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Texas GOP convention boos Senator Cornyn for proposing gun control

Cornyn insisted his proposed firearm sales reform is modest, but this did little to quiet the zealously conservative crowd.

HOUSTON (CN) — Texas Republicans loudly booed the state’s senior senator, John Cornyn, during his speech Friday at their biennial convention after he expressed support for gun reform.

Spurred by a gunman’s murder of 19 students and two teachers in Uvalde, Texas on May 24, Cornyn took the role of lead Republican negotiator in the Senate for a bill to make modest changes to the nation’s gun laws.

Though he made clear early in the talks he would not endorse universal background checks for firearm purchases or any ban on assault rifles like the AR-15 the shooter used in the Uvalde massacre, Cornyn has maintained that doing nothing in response to the tragedy is unacceptable.

The reform package appeared Sunday to have the 60 votes needed to pass in the Senate, as Cornyn and nine of his Republican colleagues announced they had reached a tentative deal with Democrats.

The proposal would implement an investigative period to review buyers’ juvenile court, police and mental health records if they are under 21 years of age before they may buy firearms, a measure Cornyn believes would have prevented the Uvalde shootings.

It bill includes a federal grant program to incentivize states to pass red-flag laws, which permit guns to be temporarily removed, via court orders, from people who have threatened to hurt others or themselves.

But the deal has floundered this week over efforts to come to an agreement on the wording of a section intended to bar people who have abused a romantic partner from buying guns, just as existing federal law allows these bans for those convicted of abusing a spouse, a live-in partner or a partner with whom they have a child.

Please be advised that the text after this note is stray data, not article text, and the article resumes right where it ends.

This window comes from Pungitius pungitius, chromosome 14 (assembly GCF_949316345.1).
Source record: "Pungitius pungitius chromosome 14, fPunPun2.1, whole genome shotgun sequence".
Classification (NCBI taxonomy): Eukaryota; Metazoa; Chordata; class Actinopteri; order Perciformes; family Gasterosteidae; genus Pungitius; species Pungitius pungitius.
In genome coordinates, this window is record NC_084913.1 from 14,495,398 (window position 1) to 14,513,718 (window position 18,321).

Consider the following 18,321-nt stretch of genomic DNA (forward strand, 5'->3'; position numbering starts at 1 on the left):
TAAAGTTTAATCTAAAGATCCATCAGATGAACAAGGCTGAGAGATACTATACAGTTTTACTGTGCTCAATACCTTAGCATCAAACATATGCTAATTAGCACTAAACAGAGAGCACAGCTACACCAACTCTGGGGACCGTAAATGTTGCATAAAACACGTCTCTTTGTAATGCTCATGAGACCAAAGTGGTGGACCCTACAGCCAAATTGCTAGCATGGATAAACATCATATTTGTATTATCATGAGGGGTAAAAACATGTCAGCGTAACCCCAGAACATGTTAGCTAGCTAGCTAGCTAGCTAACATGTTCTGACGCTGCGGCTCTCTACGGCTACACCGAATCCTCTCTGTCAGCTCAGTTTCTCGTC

And at its convention this week in Houston, the Texas Republican Party made clear its members are not happy with the bill’s provisions.

A Texas GOP committee passed a resolution Thursday stating “’red flag laws’ violate one’s right to due process and are a pre-crime punishment of people not adjudicated guilty,” adding that “waiting periods on gun purchases harm those who need to acquire the means of self-defense” and “all gun control is a violation of the Second Amendment and our God-given rights.”

In the resolution, they rejected the “so called ‘bipartisan gun agreement’” and rebuked Cornyn and the nine other Republican Senators who are backing the reforms.

In a 15-minute speech at the convention Friday, Cornyn tried to distance himself from President Joe Biden and other Democrats who have called for more substantial gun reforms.

As conventiongoers loudly booed and jeered him, Cornyn said he had kept “Biden’s gun-grabbing wish list off the table” by snuffing out any talk of banning assault weapons and high-capacity magazines and instituting universal background checks.

“I will not under any circumstances support new restrictions for law-abiding citizens,” he added. “The framework that we are working on is consistent with that red line.”

The Texas Republican Party holds its convention every other year to update its platform, set its legislative priorities and elect party officials.

Texas state and congressional GOP lawmakers who spoke at the convention before Cornyn on Friday railed against President Biden’s policies and championed the state as a bastion of conservative values, burnishing their bona fides for the zealots who constitute the state party’s far-right base.

The heckling of Cornyn reflects the misgivings of many of his Republican colleagues in the Senate — including Texas’ junior senator, Ted Cruz — who say they are concerned the legislation could infringe on people’s Second Amendment right to bear arms.

In the aftermath of the shooting, victims’ families have sued the gunman’s estate over the massacre, which Texas Governor Greg Abbott blamed on mental health care access.

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